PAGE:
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Double Integrals in Polar Coordinates

  1. Mar 16, 2015 #1
    I'm in the middle of the Great Courses Multivariable Calculus course. A double integral example involves a quarter circle, in the first quadrant, of radius 2. In Cartesian coordinates, the integrand is y dx dy and the outer integral goes from 0 to 2 and the inner from 0 to sqrt(4-y^2). In polar, the integrand is (r sin theta) r dr dtheta, with the outer going from 0 to pi/2 and inner from 0 to 2. The final result, in both forms, is 8/3.

    My thinking was that this would describe the area of the quarter circle, but elementary geometry tells me the area should be pi. I'm trying to visualize what this value of 8/3 represents. Maybe this sounds stupid, but I could use some help.
  2. jcsd
  3. Mar 16, 2015 #2
    When you calculate a integral like that you ain't calculating the area. you are calculating the volume beneath ##f(x,y) = y## in the quarter circle.
    ##\iint 1dxdy## would be the area.
  4. Mar 16, 2015 #3


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    If you were calculating just the area of a quarter circle, the double integral would just be:

    A = ∫∫ dx dy, since dA = dx dy and ∫∫ dA ≡ A

    But, the integral which is actually being evaluated here is

    I = ∫∫ y dx dy = ∫∫ y dA

    In effect, I is the first moment of the area of the quarter circle about the x-axis.
  5. Mar 16, 2015 #4
    Thanks for the quick reply. I'm still unable to visualize what the "area under y" looks like. What would it's graph be?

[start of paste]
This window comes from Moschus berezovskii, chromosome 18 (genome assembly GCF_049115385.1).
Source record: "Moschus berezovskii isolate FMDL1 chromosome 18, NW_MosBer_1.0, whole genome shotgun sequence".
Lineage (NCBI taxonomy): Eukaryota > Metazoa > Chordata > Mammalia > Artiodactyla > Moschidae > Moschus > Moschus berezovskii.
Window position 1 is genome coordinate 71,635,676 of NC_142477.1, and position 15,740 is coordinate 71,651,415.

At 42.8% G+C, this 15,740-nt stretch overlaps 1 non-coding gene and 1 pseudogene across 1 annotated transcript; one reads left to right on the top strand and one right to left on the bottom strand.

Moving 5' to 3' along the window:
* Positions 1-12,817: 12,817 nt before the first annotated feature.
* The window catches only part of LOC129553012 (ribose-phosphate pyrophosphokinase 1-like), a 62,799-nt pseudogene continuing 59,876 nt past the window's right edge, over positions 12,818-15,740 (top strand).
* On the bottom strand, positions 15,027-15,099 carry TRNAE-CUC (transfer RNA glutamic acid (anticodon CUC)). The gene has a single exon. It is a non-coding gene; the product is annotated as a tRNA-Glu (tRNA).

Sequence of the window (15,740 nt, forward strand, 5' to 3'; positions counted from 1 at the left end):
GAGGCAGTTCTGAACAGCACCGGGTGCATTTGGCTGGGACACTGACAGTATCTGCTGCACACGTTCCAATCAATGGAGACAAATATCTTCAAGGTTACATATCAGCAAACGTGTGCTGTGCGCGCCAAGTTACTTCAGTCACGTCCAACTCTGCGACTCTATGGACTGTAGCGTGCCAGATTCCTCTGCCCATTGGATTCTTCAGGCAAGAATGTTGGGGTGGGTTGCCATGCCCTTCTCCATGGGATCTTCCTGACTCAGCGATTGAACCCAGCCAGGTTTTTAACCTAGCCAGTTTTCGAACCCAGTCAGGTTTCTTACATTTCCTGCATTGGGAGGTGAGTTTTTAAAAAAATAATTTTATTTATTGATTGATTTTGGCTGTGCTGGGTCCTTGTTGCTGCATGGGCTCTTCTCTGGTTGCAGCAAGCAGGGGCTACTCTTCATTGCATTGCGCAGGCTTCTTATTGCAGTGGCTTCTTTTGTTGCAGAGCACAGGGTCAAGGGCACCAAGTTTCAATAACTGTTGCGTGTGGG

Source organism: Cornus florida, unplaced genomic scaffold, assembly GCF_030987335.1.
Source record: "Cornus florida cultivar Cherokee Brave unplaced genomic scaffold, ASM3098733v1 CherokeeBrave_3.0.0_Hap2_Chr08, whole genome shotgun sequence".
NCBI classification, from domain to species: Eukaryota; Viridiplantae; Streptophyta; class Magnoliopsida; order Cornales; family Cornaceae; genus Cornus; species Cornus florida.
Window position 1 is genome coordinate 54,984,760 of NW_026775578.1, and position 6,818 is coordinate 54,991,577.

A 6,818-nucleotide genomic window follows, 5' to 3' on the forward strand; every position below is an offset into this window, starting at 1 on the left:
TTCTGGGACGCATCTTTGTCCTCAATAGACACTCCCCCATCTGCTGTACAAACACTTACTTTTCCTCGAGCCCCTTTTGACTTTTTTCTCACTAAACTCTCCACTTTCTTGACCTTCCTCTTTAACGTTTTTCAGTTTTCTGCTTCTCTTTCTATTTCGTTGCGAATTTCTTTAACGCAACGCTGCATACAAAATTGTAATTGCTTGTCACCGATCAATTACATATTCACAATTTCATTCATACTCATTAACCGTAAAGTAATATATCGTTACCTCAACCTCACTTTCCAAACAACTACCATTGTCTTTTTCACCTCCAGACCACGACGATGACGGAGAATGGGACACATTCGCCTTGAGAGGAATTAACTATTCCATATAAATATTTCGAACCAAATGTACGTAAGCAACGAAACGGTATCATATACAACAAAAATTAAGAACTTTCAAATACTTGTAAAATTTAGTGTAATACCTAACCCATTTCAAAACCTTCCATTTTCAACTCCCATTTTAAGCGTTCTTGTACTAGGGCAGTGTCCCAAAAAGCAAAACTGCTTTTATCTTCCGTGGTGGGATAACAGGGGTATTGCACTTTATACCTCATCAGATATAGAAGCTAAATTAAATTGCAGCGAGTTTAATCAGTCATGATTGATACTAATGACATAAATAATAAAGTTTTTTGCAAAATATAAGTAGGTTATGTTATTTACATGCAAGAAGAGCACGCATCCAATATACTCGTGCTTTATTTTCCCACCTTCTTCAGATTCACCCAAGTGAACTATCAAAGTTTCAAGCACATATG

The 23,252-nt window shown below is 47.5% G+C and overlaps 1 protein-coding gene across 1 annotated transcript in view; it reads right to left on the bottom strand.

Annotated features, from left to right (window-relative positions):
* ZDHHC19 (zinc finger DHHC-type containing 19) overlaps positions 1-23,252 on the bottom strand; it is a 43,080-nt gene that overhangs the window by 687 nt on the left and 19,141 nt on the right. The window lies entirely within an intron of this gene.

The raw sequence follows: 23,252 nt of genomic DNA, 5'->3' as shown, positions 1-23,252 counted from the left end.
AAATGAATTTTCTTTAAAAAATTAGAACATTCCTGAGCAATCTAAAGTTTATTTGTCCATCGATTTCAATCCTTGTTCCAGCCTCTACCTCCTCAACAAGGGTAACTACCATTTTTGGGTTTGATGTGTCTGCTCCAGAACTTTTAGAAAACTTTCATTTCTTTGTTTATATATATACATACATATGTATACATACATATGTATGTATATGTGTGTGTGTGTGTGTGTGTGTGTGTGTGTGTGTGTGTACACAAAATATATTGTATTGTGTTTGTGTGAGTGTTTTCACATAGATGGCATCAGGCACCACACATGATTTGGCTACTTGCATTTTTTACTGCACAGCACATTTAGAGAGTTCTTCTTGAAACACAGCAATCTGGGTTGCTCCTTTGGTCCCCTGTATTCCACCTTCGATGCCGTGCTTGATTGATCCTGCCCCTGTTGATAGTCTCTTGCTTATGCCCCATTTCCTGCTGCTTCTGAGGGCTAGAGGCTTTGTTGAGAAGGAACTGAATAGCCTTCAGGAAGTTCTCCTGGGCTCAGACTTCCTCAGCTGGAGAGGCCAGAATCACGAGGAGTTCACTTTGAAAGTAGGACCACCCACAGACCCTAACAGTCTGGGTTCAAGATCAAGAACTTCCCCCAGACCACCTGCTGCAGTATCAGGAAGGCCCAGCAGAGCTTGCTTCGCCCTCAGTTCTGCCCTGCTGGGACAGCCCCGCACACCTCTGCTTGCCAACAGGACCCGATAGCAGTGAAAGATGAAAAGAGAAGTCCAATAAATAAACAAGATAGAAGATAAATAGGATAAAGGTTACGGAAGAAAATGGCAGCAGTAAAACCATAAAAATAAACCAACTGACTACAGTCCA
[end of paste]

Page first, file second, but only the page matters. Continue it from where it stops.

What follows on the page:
6. Mar 16, 2015 #5
    sorry, edited my post quickly after. meant volume!
  7. Mar 16, 2015 #6

    Can this be graphed in 2 dimensions?
  8. Mar 16, 2015 #7
    So this involves the z axis?
  9. Mar 16, 2015 #8


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    Not really. Since f(x,y) = y for this integral, you would need to add a third dimension. The base of the figure is the quarter circle of radius 2 centered at the origin, with the heights of the surface above the base being z = y.

    I think it's better to interpret this double integral as representing the first moment of area of the quarter circle about the x-axis. You don't give yourself a headache trying to visualize a 3-dimensional surface. There are more complicated integrals than this for which there are no easy visualizations.
  10. Mar 16, 2015 #9
    Not really no, or at least i don't think so. But the surface f(x,y) = y would just be a plane. and you simply sum up the volume beneath it in the quarter circle.
    Think of it as a circle in the plane with ##x^2+y^2=2## and a plane above it ##z-y=0 , x \in R##.

    When doing multivariable calculus I find you really need to learn to draw 3d graphs, it really helps (I just finished the course myself only a week ago). If you got a lecturer, watch how he/she draws it on the board and try to copy it.
  11. Mar 16, 2015 #10
    Thanks, but I'm still trying to visualize. It sounds like, if this value is a volume, its average height on the z axis would be about .85. Is this in the right ballpark?
  12. Mar 16, 2015 #11
    Thanks much. I have some 3D graphing software, so I'll spend some more time with it. It's just good to know that the integral was not as simple as a 2D area. I was losing some marbles trying to reconcile 8/3 with pi :-)
  13. Mar 16, 2015 #12
    Yes that would be about right. 8/(3pi) should be the average height. you could think of it that y goes up to 2. and the average would be about 1 but since its a circle and not a square theres less area where y is big then where it is small so we get a bit less.
  14. Mar 16, 2015 #13


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    For a quarter circle, the centroid is located at x-bar = y-bar = 4 R / (3 π), so the first moment of area M = A * y-bar = [π R2/ 4] * [4 R / (3 π)]

    M = R3 / 3

    When R = 2, then M = 23 / 3 = 8/3

    The π's cancel out, which is why π doesn't show up in the evaluation of this double integral.
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